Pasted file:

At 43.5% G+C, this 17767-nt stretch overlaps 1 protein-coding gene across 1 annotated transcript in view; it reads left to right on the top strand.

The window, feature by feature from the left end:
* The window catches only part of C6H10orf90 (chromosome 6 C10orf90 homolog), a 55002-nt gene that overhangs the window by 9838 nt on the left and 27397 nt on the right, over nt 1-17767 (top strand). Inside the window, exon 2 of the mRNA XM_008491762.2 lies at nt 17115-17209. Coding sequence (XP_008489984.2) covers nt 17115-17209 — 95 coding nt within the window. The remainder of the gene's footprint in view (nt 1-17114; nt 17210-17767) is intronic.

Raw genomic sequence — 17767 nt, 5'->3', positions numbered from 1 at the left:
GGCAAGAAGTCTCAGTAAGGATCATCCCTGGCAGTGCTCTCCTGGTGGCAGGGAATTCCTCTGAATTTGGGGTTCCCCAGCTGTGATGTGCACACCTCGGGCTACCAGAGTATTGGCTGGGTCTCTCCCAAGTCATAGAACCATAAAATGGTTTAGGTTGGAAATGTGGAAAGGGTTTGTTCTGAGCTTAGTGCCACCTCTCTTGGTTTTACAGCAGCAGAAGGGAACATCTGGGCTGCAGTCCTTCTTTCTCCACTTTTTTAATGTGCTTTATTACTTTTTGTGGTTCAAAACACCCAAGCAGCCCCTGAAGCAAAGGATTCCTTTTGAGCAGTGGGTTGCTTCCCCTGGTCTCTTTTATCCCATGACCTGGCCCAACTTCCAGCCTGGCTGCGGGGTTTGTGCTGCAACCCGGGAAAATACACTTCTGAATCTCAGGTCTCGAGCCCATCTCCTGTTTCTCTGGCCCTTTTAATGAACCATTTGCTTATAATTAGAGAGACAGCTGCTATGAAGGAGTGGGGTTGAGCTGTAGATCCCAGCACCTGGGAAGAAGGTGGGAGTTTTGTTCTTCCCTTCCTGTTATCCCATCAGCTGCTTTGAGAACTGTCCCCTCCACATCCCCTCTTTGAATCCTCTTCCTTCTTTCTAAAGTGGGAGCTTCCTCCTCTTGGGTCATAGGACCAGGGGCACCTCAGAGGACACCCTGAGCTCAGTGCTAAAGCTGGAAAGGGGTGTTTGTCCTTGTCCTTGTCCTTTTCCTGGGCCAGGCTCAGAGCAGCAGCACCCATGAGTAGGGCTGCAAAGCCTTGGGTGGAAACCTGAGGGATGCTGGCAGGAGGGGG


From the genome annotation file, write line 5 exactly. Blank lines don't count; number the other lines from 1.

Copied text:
GGCAAGAAGTCTCAGTAAGGATCATCCCTGGCAGTGCTCTCCTGGTGGCAGGGAATTCCTCTGAATTTGGGGTTCCCCAGCTGTGATGTGCACACCTCGGGCTACCAGAGTATTGGCTGGGTCTCTCCCAAGTCATAGAACCATAAAATGGTTTAGGTTGGAAATGTGGAAAGGGTTTGTTCTGAGCTTAGTGCCACCTCTCTTGGTTTTACAGCAGCAGAAGGGAACATCTGGGCTGCAGTCCTTCTTTCTCCACTTTTTTAATGTGCTTTATTACTTTTTGTGGTTCAAAACACCCAAGCAGCCCCTGAAGCAAAGGATTCCTTTTGAGCAGTGGGTTGCTTCCCCTGGTCTCTTTTATCCCATGACCTGGCCCAACTTCCAGCCTGGCTGCGGGGTTTGTGCTGCAACCCGGGAAAATACACTTCTGAATCTCAGGTCTCGAGCCCATCTCCTGTTTCTCTGGCCCTTTTAATGAACCATTTGCTTATAATTAGAGAGACAGCTGCTATGAAGGAGTGGGGTTGAGCTGTAGATCCCAGCACCTGGGAAGAAGGTGGGAGTTTTGTTCTTCCCTTCCTGTTATCCCATCAGCTGCTTTGAGAACTGTCCCCTCCACATCCCCTCTTTGAATCCTCTTCCTTCTTTCTAAAGTGGGAGCTTCCTCCTCTTGGGTCATAGGACCAGGGGCACCTCAGAGGACACCCTGAGCTCAGTGCTAAAGCTGGAAAGGGGTGTTTGTCCTTGTCCTTGTCCTTTTCCTGGGCCAGGCTCAGAGCAGCAGCACCCATGAGTAGGGCTGCAAAGCCTTGGGTGGAAACCTGAGGGATGCTGGCAGGAGGGGG